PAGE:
In the definitions section of the policy, “occurrence” was defined as “an accident, including continuous or repeated exposure to conditions, which results in bodily injury or property damage neither expected nor intended from the standpoint of the insured.” In addition, the policy provided that “[t]he insurance afforded applies separately to each insured against whom claim is made or suit is brought, except with respect to the limits of the company’s liability.”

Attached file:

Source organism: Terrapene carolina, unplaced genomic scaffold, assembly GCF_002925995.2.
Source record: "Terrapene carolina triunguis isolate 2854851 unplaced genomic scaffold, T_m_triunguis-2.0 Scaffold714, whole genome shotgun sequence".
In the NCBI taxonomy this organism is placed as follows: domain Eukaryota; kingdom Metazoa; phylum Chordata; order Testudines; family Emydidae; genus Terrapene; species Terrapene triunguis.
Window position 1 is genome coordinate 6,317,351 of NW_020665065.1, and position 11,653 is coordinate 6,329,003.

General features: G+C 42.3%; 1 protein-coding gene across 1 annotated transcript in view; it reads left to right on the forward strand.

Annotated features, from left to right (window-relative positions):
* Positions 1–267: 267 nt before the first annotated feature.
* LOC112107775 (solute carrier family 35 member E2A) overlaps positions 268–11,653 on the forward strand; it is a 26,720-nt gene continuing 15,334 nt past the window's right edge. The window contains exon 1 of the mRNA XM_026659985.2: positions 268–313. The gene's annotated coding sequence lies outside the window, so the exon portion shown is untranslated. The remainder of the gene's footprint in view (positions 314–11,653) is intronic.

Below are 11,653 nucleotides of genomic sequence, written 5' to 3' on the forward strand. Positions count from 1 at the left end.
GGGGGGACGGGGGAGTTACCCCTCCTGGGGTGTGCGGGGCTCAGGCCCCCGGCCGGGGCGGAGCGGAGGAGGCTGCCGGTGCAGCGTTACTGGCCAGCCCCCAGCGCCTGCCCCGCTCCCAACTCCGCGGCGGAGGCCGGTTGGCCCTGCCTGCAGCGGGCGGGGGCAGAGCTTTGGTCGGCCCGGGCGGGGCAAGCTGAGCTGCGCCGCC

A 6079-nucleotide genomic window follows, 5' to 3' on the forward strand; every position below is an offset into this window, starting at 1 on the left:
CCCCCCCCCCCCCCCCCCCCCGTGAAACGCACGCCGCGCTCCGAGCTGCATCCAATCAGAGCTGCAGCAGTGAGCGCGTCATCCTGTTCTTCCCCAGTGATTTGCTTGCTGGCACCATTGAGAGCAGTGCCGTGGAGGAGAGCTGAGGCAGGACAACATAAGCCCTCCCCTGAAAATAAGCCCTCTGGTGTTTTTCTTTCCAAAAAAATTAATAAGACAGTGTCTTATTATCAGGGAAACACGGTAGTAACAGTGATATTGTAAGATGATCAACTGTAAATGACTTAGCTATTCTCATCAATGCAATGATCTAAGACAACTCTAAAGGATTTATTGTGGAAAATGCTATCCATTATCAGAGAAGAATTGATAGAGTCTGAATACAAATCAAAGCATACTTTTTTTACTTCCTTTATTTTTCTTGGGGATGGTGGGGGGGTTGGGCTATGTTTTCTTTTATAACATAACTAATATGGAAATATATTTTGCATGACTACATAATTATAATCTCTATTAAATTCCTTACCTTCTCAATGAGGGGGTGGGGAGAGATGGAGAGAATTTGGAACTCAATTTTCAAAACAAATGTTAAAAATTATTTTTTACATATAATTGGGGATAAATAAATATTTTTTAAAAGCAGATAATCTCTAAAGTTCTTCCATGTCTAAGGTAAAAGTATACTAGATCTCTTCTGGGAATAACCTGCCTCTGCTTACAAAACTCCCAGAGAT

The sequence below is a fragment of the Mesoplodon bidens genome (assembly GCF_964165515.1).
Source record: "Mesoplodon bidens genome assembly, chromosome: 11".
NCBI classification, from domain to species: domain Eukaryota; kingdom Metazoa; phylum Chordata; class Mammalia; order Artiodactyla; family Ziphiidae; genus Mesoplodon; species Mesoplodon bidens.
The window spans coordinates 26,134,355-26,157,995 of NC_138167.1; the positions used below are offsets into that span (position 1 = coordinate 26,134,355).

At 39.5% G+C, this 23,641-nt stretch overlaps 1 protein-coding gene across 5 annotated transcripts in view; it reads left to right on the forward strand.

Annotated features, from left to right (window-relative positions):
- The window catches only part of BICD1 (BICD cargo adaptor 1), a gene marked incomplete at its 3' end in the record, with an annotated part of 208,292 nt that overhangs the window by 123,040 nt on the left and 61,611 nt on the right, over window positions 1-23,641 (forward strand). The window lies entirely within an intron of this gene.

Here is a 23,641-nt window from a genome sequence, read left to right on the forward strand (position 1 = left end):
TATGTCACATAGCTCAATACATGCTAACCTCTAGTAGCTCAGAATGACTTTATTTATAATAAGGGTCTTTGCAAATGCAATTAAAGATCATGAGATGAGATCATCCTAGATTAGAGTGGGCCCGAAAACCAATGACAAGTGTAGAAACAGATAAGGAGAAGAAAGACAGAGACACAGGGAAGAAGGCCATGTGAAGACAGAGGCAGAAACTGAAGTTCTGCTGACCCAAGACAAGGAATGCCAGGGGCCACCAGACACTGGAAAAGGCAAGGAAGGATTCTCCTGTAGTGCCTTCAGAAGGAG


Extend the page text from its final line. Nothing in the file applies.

The insurance company insisted that this policy did not provide coverage, because the victim’s alleged injuries were not caused by an “occurrence,” as that term was defined in the policy. A federal district court agreed. It acknowledged that the victim’s injuries constituted “bodily injury” under the terms of the policy, but it concluded that under Minnesota law “the intentional acts of [the priest], not the negligence of the diocese,” resulted in the victim’s injuries, and so an “accident” had not caused the victim’s injuries as required by the policy’s definition of “occurrence.”